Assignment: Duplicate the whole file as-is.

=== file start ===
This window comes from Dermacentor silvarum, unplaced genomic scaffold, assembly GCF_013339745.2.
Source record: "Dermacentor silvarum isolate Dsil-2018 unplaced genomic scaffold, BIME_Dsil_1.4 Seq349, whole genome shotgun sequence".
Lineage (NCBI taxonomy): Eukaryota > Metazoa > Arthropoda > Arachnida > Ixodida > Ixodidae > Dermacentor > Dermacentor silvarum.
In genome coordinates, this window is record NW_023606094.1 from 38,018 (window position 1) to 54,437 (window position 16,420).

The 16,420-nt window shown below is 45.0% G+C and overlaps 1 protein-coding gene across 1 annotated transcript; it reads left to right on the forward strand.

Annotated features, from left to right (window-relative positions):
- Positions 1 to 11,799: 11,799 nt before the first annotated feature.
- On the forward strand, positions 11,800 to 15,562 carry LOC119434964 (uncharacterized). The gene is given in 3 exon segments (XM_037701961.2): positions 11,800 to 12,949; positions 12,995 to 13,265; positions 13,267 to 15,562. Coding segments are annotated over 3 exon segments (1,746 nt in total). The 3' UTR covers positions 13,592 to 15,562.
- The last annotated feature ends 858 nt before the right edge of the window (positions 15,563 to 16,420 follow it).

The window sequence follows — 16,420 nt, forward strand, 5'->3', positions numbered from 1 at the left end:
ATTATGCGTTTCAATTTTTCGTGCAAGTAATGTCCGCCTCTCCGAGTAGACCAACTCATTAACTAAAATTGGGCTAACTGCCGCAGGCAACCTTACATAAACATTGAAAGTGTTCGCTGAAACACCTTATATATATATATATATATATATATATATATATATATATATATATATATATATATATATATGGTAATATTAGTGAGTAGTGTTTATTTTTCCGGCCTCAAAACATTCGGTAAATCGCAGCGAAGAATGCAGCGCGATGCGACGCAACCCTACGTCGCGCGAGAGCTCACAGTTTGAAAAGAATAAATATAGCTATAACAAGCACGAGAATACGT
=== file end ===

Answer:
This window comes from Dermacentor silvarum, unplaced genomic scaffold, assembly GCF_013339745.2.
Source record: "Dermacentor silvarum isolate Dsil-2018 unplaced genomic scaffold, BIME_Dsil_1.4 Seq349, whole genome shotgun sequence".
Lineage (NCBI taxonomy): Eukaryota > Metazoa > Arthropoda > Arachnida > Ixodida > Ixodidae > Dermacentor > Dermacentor silvarum.
In genome coordinates, this window is record NW_023606094.1 from 38,018 (window position 1) to 54,437 (window position 16,420).

The 16,420-nt window shown below is 45.0% G+C and overlaps 1 protein-coding gene across 1 annotated transcript; it reads left to right on the forward strand.

Annotated features, from left to right (window-relative positions):
- Positions 1 to 11,799: 11,799 nt before the first annotated feature.
- On the forward strand, positions 11,800 to 15,562 carry LOC119434964 (uncharacterized). The gene is given in 3 exon segments (XM_037701961.2): positions 11,800 to 12,949; positions 12,995 to 13,265; positions 13,267 to 15,562. Coding segments are annotated over 3 exon segments (1,746 nt in total). The 3' UTR covers positions 13,592 to 15,562.
- The last annotated feature ends 858 nt before the right edge of the window (positions 15,563 to 16,420 follow it).

The window sequence follows — 16,420 nt, forward strand, 5'->3', positions numbered from 1 at the left end:
ATTATGCGTTTCAATTTTTCGTGCAAGTAATGTCCGCCTCTCCGAGTAGACCAACTCATTAACTAAAATTGGGCTAACTGCCGCAGGCAACCTTACATAAACATTGAAAGTGTTCGCTGAAACACCTTATATATATATATATATATATATATATATATATATATATATATATATATATATATATATATGGTAATATTAGTGAGTAGTGTTTATTTTTCCGGCCTCAAAACATTCGGTAAATCGCAGCGAAGAATGCAGCGCGATGCGACGCAACCCTACGTCGCGCGAGAGCTCACAGTTTGAAAAGAATAAATATAGCTATAACAAGCACGAGAATACGT